SportsTurf magazine asked several STMA veterans who went to
work for industry vendors after years as turf managers a few questions recently
and here what they said:
What were the main
factors in your decision to leave turf management for the vendor side?
Marcus Dean, CSFM,
Advanced Turf Solutions
My kids: Carter, Riley and Collin. My wife, Jill, she has
lived through the “sports turf manager spouse” lifestyle for almost
20 years. I was missing out on some of my children’s development. I got tired
of seeing what my kind of a weekend my family had via Facebook or Facetime or
text message. I have a saying: I was/am a better dad than I was/am a husband
(not to say that I am an excellent dad or perfect dad but that I did/doing a
way better job as a dad than as a husband). I was cheating my wife and robbing
her of the opportunity to have an excellent relationship with her husband plus
putting most of the parenting burden on her. Don’ worry folks, I have made some
strides but still have lots of room to grow in both roles! And to be clear,
just because you start spending more time at home, things automatically do not
fix themselves. It takes time for your family to get adjusted to your being at
home more and you to get adjusted to being around them more.
CSFM, DuraEdge Products
I think I finally realized what burnout really means. After
being in MiLB for as long as I have, Ripken Baseball added the dynamic of youth
tournament baseball and 8 other fields. A nice challenge and change. After 7 or
so years and some great progress, the energy and desire to take it to the next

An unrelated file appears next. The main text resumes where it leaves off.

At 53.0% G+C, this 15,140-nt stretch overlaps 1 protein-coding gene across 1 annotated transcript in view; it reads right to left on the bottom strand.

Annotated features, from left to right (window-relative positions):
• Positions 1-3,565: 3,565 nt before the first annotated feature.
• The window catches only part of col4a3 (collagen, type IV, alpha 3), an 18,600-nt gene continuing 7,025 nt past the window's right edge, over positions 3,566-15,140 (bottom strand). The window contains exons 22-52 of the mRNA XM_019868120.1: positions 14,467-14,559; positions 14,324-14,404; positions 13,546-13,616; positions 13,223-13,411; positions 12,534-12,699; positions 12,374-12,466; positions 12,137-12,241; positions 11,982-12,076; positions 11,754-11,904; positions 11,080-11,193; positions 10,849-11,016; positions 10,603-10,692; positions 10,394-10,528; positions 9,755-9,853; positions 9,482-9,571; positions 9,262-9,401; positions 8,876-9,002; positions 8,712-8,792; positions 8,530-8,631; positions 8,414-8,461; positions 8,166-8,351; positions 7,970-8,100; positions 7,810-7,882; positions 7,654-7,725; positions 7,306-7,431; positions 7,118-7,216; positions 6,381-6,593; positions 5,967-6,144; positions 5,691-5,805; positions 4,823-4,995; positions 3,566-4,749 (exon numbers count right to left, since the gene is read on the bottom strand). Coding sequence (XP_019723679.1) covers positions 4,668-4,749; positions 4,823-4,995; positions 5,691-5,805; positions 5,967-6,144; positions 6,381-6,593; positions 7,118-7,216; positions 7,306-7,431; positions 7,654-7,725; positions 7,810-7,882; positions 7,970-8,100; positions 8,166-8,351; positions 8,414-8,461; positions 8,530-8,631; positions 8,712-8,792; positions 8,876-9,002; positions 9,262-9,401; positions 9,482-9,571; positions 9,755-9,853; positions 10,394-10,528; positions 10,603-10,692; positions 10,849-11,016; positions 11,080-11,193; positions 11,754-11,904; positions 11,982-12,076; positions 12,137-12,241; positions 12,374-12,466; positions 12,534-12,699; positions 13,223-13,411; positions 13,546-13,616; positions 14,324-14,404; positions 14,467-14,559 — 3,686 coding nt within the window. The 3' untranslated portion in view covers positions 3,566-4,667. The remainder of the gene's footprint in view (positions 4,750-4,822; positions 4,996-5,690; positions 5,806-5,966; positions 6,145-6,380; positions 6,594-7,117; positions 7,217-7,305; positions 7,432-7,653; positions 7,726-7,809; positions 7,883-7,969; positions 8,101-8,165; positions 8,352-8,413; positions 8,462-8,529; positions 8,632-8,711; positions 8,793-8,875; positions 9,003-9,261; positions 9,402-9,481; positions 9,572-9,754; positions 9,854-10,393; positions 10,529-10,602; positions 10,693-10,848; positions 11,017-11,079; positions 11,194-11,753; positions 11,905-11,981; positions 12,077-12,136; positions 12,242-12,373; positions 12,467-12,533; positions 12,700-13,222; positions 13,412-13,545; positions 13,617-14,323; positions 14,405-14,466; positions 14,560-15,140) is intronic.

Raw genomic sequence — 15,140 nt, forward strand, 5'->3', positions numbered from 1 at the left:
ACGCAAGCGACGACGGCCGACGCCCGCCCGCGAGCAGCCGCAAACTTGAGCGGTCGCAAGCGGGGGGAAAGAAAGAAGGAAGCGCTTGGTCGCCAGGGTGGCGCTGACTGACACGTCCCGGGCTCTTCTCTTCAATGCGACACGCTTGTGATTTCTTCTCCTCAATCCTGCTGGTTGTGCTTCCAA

level just left. Complacency and stagnation set in. I don’t want to say I didn’t care, but the
urgency was not there. I started to feel like a hypocrite. Now I was preaching
ideals I couldn’t follow and it wasn’t fair to my employees, my employer and I
did not want to become a cancer in the organization. I knew it was time to go.
Better for my own health and better for the group of people I was working with.
Sales looks easy if
you’ve never done it, and it takes a certain type of person; why did you (and
your employer) think you would be successful?
Dean: I knew I
would be successful because of my experiences and my ability to relate. I have
worked in high school athletics through the NFL, spending most of my time in
NCAA Division 1 athletics. Just because I have taken care of “high
profile” fields doesn’t mean we didn’t have our own challenges that took
an army to overcome and mask. Poorly draining soils, uneven and inconsistent
grades, overuse, snow removal, and coaches that didn’t listen to your advice
are just a few examples. One of the greatest qualities a sports turf manager at